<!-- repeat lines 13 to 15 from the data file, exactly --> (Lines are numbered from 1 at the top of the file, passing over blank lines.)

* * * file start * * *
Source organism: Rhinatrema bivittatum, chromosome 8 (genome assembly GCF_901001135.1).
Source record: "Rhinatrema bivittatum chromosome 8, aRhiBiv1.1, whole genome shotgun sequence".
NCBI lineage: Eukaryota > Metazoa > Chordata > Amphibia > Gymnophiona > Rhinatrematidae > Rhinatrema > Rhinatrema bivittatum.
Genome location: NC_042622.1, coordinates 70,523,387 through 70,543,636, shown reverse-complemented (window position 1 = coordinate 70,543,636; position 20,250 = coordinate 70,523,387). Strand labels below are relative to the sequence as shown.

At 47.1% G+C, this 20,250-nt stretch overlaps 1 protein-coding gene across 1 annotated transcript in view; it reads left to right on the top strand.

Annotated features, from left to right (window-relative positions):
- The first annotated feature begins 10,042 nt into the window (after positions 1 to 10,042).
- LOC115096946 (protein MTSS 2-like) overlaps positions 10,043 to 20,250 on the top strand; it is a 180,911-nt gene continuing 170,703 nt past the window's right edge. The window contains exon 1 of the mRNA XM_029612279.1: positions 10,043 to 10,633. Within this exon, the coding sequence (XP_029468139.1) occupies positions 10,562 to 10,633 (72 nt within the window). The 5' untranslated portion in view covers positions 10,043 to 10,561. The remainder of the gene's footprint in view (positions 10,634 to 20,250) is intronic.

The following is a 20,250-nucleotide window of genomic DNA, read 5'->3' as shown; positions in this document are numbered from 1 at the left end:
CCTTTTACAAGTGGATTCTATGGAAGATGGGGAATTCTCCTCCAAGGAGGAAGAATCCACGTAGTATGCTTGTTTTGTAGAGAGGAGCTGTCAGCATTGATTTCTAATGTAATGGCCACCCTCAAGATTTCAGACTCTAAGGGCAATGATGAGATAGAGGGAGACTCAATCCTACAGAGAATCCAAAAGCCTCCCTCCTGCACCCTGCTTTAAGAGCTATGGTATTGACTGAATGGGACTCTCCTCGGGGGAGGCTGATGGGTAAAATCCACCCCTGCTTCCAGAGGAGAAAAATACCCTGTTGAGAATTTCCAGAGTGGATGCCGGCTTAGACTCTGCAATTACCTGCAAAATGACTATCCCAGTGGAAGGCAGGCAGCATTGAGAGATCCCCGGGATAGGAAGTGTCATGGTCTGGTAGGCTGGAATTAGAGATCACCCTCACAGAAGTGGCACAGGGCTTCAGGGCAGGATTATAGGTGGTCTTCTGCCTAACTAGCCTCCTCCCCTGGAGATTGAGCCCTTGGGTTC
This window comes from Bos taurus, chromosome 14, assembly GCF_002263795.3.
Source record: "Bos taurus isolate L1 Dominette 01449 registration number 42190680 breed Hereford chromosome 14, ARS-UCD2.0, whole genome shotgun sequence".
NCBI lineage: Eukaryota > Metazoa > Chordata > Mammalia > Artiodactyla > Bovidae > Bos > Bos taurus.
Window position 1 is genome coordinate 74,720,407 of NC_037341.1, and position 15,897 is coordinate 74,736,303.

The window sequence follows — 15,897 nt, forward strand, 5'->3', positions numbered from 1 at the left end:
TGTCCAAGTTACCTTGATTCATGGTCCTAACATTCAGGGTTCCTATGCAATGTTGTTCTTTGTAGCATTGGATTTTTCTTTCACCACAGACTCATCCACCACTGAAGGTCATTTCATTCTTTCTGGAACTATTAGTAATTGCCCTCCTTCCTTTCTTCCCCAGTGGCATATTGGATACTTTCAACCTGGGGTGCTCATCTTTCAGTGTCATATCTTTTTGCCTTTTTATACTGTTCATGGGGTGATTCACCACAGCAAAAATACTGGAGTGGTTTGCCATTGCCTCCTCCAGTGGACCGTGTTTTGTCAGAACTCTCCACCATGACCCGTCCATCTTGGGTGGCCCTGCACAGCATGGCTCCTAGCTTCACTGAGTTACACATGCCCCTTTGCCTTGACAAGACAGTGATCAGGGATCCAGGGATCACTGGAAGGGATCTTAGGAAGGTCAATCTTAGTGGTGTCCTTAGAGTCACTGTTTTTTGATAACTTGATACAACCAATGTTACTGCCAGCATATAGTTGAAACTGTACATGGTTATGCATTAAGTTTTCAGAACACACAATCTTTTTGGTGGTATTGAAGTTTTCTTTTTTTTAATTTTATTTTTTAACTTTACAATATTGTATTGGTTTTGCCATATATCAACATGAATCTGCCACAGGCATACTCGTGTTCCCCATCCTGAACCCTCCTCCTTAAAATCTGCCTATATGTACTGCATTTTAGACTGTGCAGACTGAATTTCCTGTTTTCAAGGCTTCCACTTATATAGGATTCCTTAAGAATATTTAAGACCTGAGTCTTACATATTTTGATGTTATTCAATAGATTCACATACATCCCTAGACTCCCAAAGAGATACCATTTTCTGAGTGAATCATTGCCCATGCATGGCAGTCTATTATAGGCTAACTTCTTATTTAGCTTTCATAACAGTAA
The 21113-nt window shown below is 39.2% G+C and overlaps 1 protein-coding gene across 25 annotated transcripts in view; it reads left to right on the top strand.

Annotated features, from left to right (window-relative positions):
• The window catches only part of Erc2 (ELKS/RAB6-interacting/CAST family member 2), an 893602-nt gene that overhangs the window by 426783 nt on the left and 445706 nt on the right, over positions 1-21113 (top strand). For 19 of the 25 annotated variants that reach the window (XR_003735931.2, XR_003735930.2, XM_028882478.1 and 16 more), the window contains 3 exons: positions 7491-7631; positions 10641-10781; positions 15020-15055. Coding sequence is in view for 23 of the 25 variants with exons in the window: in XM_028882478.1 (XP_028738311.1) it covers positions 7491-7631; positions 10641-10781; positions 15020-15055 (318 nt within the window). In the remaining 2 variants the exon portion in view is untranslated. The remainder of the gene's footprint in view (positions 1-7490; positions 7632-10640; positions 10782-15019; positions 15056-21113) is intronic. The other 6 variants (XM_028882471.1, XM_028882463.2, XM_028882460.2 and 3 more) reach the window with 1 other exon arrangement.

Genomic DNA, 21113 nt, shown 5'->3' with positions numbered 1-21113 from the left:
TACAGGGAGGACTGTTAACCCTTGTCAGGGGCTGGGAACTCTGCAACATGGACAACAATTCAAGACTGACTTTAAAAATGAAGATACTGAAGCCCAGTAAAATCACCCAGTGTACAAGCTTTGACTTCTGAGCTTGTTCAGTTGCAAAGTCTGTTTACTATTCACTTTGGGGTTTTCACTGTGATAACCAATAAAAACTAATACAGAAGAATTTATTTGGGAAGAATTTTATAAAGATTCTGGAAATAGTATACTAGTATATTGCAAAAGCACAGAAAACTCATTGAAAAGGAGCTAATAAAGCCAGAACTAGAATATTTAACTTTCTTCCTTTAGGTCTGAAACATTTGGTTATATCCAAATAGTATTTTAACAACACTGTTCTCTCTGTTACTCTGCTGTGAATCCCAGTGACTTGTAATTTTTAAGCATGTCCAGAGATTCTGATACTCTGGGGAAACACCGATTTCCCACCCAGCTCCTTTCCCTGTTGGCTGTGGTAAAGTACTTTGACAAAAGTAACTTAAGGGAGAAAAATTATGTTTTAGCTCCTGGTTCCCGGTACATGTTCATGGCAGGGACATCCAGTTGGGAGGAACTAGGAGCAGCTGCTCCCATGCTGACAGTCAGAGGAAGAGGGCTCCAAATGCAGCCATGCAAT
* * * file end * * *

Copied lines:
NCBI lineage: Eukaryota > Metazoa > Chordata > Mammalia > Artiodactyla > Bovidae > Bos > Bos taurus.
Window position 1 is genome coordinate 74,720,407 of NC_037341.1, and position 15,897 is coordinate 74,736,303.

The window sequence follows — 15,897 nt, forward strand, 5'->3', positions numbered from 1 at the left end: